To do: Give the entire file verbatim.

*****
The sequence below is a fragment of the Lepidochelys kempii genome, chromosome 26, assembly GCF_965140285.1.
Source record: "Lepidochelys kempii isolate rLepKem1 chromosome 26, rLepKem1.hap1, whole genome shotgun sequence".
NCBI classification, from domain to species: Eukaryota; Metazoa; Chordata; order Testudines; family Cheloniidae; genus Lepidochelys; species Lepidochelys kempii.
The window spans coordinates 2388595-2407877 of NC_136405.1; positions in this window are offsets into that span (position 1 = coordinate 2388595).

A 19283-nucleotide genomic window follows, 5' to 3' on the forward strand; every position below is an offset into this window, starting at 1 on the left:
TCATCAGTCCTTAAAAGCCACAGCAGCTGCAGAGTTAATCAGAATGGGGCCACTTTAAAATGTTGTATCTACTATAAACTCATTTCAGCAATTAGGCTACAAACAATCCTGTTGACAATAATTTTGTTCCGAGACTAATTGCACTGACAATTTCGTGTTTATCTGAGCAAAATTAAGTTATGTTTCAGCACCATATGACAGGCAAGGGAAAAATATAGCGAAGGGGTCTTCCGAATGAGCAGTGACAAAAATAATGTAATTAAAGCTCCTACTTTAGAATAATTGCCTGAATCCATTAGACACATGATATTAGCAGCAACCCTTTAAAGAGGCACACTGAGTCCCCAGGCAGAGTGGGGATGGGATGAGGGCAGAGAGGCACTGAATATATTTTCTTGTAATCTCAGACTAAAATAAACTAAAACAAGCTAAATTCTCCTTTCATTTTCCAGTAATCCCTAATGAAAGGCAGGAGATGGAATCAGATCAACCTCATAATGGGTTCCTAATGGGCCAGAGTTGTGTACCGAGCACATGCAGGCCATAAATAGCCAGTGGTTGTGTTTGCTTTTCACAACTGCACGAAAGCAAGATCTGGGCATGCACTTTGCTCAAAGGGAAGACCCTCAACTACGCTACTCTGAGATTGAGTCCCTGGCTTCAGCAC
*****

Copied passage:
The sequence below is a fragment of the Lepidochelys kempii genome, chromosome 26, assembly GCF_965140285.1.
Source record: "Lepidochelys kempii isolate rLepKem1 chromosome 26, rLepKem1.hap1, whole genome shotgun sequence".
NCBI classification, from domain to species: Eukaryota; Metazoa; Chordata; order Testudines; family Cheloniidae; genus Lepidochelys; species Lepidochelys kempii.
The window spans coordinates 2388595-2407877 of NC_136405.1; positions in this window are offsets into that span (position 1 = coordinate 2388595).

A 19283-nucleotide genomic window follows, 5' to 3' on the forward strand; every position below is an offset into this window, starting at 1 on the left:
TCATCAGTCCTTAAAAGCCACAGCAGCTGCAGAGTTAATCAGAATGGGGCCACTTTAAAATGTTGTATCTACTATAAACTCATTTCAGCAATTAGGCTACAAACAATCCTGTTGACAATAATTTTGTTCCGAGACTAATTGCACTGACAATTTCGTGTTTATCTGAGCAAAATTAAGTTATGTTTCAGCACCATATGACAGGCAAGGGAAAAATATAGCGAAGGGGTCTTCCGAATGAGCAGTGACAAAAATAATGTAATTAAAGCTCCTACTTTAGAATAATTGCCTGAATCCATTAGACACATGATATTAGCAGCAACCCTTTAAAGAGGCACACTGAGTCCCCAGGCAGAGTGGGGATGGGATGAGGGCAGAGAGGCACTGAATATATTTTCTTGTAATCTCAGACTAAAATAAACTAAAACAAGCTAAATTCTCCTTTCATTTTCCAGTAATCCCTAATGAAAGGCAGGAGATGGAATCAGATCAACCTCATAATGGGTTCCTAATGGGCCAGAGTTGTGTACCGAGCACATGCAGGCCATAAATAGCCAGTGGTTGTGTTTGCTTTTCACAACTGCACGAAAGCAAGATCTGGGCATGCACTTTGCTCAAAGGGAAGACCCTCAACTACGCTACTCTGAGATTGAGTCCCTGGCTTCAGCAC